The International Storytelling Center (ISC) played host to a storytelling celebration on March 16 in the Mary B. Martin Storytelling Hall on the ISC campus. The event introduced the Jonesborough Community Storytelling Program, Telling Jonesborough’s Stories, a community-based project to celebrate what’s special about Jonesborough and its people through story.
The one-of-a-kind program was formally introduced by Jimmy Neil Smith, ISC founder and president, and will be carried out in partnership with the town of Jonesborough and the Heritage Alliance. During the celebration, guests enjoyed storytelling performances by Ted Hicks, son of celebrated Appalachian storyteller Ray Hicks, and 2010 Teller-in-Residence Connie Regan-Blake. Both Ray and Connie told stories at the first National Storytelling Festival in 1973. Musical and dancing entertainment was provided by E.C. Miller and Goldrush Review and the Avery High Smooth Dancers, acts also featured at the original Festival.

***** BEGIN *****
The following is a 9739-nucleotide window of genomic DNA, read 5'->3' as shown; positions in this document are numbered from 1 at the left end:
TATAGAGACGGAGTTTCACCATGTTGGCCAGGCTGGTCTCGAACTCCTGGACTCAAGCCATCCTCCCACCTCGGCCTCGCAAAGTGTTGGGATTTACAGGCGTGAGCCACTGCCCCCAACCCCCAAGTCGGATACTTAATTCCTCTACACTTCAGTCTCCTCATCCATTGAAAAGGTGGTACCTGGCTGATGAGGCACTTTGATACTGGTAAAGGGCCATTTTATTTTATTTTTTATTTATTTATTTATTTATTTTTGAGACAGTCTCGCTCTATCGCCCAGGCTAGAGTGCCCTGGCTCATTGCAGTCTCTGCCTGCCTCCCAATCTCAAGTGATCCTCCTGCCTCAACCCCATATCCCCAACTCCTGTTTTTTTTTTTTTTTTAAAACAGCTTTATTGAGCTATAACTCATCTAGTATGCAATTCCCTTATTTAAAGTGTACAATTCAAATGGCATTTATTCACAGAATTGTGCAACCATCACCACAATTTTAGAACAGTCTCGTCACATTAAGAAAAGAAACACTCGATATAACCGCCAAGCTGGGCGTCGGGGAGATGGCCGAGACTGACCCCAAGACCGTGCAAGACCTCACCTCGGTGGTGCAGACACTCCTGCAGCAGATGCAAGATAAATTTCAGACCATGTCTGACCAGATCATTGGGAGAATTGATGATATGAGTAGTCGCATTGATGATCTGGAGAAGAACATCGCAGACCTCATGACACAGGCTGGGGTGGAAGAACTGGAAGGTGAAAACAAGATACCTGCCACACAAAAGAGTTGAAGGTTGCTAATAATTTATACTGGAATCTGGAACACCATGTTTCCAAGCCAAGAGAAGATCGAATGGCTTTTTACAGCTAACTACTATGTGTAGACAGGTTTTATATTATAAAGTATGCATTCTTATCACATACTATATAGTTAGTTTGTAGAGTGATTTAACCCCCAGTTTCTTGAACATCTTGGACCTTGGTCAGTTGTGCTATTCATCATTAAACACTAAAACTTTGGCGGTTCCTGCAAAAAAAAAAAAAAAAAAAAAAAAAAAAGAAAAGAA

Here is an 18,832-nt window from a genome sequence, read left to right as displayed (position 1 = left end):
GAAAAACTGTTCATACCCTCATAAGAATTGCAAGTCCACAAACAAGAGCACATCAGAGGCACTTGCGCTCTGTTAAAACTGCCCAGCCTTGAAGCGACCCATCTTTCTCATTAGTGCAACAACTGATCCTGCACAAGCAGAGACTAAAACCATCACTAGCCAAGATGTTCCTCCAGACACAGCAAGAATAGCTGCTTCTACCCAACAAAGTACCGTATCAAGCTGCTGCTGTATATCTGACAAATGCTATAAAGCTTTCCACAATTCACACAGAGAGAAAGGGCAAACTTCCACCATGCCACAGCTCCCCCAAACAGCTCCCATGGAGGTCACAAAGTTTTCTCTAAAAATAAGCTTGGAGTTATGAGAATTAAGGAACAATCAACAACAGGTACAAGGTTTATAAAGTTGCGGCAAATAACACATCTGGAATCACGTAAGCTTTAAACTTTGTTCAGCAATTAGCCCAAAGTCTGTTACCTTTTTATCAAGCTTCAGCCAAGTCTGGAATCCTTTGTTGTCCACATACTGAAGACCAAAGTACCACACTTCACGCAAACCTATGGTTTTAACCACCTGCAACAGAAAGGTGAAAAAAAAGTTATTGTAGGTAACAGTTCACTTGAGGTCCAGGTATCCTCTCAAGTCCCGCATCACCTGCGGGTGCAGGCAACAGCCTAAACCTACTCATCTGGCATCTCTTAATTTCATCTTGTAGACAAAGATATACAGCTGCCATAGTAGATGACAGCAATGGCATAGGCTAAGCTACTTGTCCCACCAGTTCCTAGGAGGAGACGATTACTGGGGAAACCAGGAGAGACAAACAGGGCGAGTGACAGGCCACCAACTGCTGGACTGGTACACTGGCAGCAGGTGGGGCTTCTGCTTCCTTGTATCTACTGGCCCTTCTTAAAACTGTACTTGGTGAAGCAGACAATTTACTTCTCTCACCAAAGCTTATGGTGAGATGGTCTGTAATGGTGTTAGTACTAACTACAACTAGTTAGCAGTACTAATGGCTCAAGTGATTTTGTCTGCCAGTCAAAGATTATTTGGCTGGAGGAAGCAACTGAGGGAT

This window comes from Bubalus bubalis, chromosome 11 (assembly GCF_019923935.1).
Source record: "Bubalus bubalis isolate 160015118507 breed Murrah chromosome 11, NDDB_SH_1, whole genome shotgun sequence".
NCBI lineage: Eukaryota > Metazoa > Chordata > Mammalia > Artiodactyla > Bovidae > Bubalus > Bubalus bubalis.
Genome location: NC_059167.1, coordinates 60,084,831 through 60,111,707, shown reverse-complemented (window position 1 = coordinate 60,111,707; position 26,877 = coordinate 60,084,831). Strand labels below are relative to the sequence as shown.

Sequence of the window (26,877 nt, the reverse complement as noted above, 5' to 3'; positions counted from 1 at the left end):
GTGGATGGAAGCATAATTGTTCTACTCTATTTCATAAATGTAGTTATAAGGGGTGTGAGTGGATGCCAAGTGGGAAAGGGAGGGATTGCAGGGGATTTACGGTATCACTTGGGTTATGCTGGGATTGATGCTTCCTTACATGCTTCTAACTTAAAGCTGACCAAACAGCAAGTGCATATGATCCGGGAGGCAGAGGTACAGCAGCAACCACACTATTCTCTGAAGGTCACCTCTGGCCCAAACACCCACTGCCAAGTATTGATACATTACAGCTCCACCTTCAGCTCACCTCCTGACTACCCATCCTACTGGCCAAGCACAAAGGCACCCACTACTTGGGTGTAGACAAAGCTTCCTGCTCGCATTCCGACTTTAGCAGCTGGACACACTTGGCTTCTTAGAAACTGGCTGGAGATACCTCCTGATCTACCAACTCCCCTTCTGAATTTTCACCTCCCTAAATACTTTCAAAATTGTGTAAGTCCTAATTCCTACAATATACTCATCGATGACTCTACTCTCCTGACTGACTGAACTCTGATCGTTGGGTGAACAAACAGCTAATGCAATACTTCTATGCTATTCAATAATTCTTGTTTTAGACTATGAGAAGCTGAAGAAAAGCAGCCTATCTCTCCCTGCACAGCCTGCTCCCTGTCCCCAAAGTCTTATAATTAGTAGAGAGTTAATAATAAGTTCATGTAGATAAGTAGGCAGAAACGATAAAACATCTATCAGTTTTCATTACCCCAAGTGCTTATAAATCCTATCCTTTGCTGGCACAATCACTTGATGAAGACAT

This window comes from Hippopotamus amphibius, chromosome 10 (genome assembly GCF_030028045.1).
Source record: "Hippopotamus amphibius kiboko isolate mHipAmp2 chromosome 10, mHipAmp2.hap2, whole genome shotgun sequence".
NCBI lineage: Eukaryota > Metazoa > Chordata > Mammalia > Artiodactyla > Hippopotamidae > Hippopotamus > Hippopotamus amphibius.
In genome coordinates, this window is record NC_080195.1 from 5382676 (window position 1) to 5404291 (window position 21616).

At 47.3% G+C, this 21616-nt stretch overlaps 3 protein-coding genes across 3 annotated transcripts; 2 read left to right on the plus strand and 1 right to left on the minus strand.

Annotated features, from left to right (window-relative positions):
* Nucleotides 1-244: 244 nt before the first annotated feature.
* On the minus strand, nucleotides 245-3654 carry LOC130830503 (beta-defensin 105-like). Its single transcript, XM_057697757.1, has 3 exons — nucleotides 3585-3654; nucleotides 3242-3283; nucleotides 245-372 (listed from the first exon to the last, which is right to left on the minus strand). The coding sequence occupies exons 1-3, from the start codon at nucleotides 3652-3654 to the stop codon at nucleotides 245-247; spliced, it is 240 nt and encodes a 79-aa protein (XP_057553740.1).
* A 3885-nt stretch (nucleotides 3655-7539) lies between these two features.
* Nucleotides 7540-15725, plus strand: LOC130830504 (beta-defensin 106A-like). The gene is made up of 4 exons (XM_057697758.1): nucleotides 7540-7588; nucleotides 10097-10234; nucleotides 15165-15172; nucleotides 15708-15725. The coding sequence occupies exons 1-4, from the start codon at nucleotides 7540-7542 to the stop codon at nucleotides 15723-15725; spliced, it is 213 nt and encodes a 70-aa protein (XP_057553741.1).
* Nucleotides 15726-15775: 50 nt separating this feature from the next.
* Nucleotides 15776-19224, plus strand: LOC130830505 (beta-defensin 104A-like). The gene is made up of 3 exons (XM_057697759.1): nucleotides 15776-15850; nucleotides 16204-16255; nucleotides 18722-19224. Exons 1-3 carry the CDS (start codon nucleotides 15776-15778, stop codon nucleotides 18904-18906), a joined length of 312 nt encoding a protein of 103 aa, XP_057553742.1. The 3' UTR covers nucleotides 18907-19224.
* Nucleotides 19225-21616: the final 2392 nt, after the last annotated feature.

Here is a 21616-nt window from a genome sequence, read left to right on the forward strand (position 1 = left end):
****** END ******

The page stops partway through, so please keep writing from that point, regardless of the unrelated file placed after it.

Telling Jonesborough’s Stories will allow anyone in the community to share their stories via several mechanisms including the Web, one-on-one interviews, group interaction, and simple conversation. These stories will be shared through many outlets including video and audio recordings, publications, theater and musical productions, dance, walking tours, film, Web sites, and museum and art exhibits.
Stories will be collected throughout 2010 and will be used to present story-based community performances in Jonesborough during 2011. Community Performance International, an organization specializing in the creation of theatrical productions from stories of people and their places, is working with ISC to discover and craft Jonesborough’s stories and will write and direct the community performance scheduled next year.
Through stories, memories of our history can be preserved and passed down from one generation to the next. The ability to gather these stories from the community and keep a record of them will ensure that this history continues.